The other day I called my husband at work, my nerves frazzled. Sean was having a tantrum for no reason that I could think of. If I don't know why Sean is upset there is no way to talk him down, to give him the peace of mind he so desperately needs. He spirals out of control until I can't discern any useful language. He grunts and screams, his arms and legs flailing, completely frustrated. I sent him to his room where he stormed off, yelling and crying and falling to a heap on his floor like a pile of laundry.
Add to that the toilet in the kids' bathroom wasn’t working properly. It kept running and filling up with water and the shut-off valve was intent on ripping off the skin on my palms as I tried to wrestle it shut with not much success. I couldn’t keep it together. It was Sean’s third tantrum and it wasn’t even noon. I was afraid that I was going to lose it -- scream and cry just like him and knew that if I did anything like that, the situation would be completely unmanageable.
After I sent him to his room, I began shutting all the windows to keep the hysterics contained to our home. I went down to the laundry room and paced back and forth taking deep breaths and covered my ears in an attempt to block out his yelling and screaming.
Then the thoughts came to me, crawling in my head, making the sadness almost unbearable. What is the point of this? Why does he have to suffer? Why do we have to live like this? I realize it’s pointless. It’s entering that dark black hole, circling the rim, then spreading arms wide open and falling forward into nothingness -- and who knew nothing could feel like a thousand pin-pricks. I called my husband and said plainly,
“I cannot do this anymore.”
My husband is having a stressful time with his work. His only employee gave him notice and he’s scrambling to fill a vacancy that he really can’t operate to long without. His wife can’t hold it together anymore and he can hear the not-so-faint sounds of his hysterical son in the background.
“Hang in there,” he says but he knows whatever he says will not be the right thing to say. In fact, he can’t win for losing.
“Hang in there?” I say, quietly seething. Not so much at him but just at everything. “I have been hanging in there for the past six years. Something is going to have to give.” '
Days like that are hard to balance in my weary hands. Like a heavy pane of glass, teetering in my tight grasp, every muscle cramped holding it steady so it won’t crash into a thousand tiny silver shards.
Sean eventually calmed himself down. He has gotten much better at this. When he came out his eyes were swollen from crying and his breath was quick and shallow.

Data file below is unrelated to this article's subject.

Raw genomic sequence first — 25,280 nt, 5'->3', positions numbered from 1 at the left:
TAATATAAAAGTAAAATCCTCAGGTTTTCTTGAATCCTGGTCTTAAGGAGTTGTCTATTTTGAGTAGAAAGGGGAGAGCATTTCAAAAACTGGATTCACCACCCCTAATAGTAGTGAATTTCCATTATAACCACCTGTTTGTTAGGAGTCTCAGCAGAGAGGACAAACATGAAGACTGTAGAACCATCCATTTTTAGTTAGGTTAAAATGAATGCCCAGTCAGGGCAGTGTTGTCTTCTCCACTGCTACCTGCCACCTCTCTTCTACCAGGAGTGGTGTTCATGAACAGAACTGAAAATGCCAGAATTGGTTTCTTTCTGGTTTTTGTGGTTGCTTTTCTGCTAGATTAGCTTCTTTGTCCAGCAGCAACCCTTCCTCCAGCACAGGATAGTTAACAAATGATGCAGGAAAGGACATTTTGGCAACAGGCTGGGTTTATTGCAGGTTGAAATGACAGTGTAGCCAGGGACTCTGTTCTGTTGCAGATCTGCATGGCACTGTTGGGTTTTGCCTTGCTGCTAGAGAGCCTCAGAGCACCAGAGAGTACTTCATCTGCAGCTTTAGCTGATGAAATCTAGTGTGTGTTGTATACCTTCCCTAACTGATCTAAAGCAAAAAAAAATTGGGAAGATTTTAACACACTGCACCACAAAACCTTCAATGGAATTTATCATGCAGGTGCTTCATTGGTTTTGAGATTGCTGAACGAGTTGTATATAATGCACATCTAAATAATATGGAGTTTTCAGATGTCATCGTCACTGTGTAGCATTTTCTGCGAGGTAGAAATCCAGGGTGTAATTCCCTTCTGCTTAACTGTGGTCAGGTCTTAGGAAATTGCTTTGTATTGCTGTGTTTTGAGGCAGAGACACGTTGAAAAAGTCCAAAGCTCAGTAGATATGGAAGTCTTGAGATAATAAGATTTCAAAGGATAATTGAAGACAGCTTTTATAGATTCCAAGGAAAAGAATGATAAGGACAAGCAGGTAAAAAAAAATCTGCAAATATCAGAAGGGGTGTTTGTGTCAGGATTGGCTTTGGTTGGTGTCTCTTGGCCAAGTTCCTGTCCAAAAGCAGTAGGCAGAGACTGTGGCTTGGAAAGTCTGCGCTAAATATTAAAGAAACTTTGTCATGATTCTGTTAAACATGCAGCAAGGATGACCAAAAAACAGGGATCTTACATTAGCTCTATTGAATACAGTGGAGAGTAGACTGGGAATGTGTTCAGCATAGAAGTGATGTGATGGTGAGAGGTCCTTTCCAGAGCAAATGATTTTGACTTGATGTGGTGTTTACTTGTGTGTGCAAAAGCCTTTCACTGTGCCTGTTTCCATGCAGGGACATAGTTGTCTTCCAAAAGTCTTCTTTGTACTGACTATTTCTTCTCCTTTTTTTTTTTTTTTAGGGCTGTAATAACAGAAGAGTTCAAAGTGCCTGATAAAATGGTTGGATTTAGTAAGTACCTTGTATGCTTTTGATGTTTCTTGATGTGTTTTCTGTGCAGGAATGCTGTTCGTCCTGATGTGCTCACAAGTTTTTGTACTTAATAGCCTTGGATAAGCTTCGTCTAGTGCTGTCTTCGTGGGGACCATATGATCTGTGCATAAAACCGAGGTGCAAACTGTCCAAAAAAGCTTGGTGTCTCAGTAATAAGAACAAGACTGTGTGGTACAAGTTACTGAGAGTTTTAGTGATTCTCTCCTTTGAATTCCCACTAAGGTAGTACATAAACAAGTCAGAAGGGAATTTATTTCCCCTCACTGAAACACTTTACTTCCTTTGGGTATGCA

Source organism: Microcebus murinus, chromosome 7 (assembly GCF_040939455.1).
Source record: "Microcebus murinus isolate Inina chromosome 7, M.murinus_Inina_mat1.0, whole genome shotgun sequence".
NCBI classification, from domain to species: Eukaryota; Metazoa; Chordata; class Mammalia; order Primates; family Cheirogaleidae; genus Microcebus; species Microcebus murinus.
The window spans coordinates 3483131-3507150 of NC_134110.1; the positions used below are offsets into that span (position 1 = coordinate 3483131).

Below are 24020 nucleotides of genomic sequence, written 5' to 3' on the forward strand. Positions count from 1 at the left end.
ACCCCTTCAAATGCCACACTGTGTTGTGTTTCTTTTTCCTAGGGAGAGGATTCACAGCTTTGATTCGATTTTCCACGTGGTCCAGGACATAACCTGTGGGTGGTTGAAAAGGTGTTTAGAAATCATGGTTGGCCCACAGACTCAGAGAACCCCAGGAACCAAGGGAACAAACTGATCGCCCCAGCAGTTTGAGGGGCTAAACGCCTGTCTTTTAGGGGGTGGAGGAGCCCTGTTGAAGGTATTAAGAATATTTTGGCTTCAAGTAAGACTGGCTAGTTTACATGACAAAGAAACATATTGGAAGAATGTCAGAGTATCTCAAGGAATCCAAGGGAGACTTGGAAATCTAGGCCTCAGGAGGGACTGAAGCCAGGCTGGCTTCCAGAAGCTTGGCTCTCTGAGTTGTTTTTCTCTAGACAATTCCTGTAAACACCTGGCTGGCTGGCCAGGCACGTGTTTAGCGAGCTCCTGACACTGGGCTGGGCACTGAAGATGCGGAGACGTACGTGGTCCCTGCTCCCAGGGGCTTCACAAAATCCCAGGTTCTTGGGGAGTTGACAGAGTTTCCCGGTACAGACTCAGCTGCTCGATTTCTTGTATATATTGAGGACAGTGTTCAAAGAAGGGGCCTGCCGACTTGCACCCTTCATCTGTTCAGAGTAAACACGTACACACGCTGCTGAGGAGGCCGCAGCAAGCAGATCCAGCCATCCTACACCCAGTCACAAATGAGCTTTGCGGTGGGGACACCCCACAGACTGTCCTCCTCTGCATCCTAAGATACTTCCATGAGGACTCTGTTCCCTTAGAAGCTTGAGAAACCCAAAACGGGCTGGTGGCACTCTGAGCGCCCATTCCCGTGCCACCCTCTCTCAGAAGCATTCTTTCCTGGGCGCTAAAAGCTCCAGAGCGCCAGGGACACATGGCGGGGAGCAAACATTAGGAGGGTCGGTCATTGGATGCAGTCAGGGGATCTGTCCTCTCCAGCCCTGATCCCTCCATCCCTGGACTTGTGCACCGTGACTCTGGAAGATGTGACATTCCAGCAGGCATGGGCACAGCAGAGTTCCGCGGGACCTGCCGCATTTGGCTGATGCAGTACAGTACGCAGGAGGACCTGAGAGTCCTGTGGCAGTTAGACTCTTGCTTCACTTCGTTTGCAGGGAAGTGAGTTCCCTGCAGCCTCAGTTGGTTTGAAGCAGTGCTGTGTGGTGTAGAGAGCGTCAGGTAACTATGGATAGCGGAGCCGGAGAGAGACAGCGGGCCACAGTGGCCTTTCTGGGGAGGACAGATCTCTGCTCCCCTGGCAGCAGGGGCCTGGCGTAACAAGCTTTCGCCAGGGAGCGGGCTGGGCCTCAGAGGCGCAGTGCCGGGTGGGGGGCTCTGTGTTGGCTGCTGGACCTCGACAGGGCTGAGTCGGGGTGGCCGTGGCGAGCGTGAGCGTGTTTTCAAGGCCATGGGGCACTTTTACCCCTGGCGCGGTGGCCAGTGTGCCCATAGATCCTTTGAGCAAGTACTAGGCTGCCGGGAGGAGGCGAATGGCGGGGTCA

That evening, we headed to our neighbor’s home. She is lovely and kind woman who has offered to have Sean be a part of a childrens’ theatre group that she teaches during the summer. This group is made up of seven neuro-typical kids and Sean. It was the debut of their play that they had worked on most of the summer.
I had put on some mascara and lipstick, pulled my hair back trying to hide the stress of the day. The room was packed with kids and parents and I was soaking with sweat, so afraid Sean wasn’t going to be able to do it.
He did it. Just fine. He had two small parts where he danced with the other children. His excitement was palpable. He do-see-doed with another little boy and he was perfect. My eyes were stinging with tears and I couldn’t stop them once they started. I have never felt such a surge of love for him as I did watching him with the other children. In the last song he danced with a red scarf, tugging it through the air, the gauzy material floating like a dream. He knew what to do and he was doing it. He had transformed in front of me -- not the autistic boy in his own world but any boy in a bigger world. He was accessible. It was a beautiful sight.
When the play was over I met up with my husband outside. He smiled at me and I could see he was overcome by the moment.
“He did great.” he said. It was the same look he had when our older son outplayed an opponent in hockey or lacrosse. He was proud.
I must have looked crazy. My face all red and wet with tears, I had an uncanny resemblance to Alice Cooper--my mascara puddling on lashes and cheeks. I should’ve known better than to put on mascara. When I found Sean, he grabbed my hand and he was back to his usual hopping and pinching the other kids. When we walked home he looked up at me and said,
“You sad, Mommy?” worry creeping into his little voice.
“No, Sean, not at all,” I said, my breath choppy, overcome with such a great deal of emotion. “I’m just so happy. So happy that you did so well. You were awesome, little man.”
The truth is, I saw my child in a different light. He was brave and eager, not afraid. He kept asking, “Is it my part, yet?“ his heart thumping against my hands as I held him back.
"Almost, Sean. Almost," I said rubbing his tight shoulders.
Earlier that day, in the heat of the battle, I questioned what was the point of this life and what lesson was there to be learned. By evening, my face still flushed, I came to the realization that despite all the challenges, this life of mine, these children of mine, this family of mine are meant to be. They are all that matter. It’s not something I can put into words. It was a profound and certain feeling -- something that makes me less afraid and hopeful for better days ahead.
Sam Smiles Project
1 month ago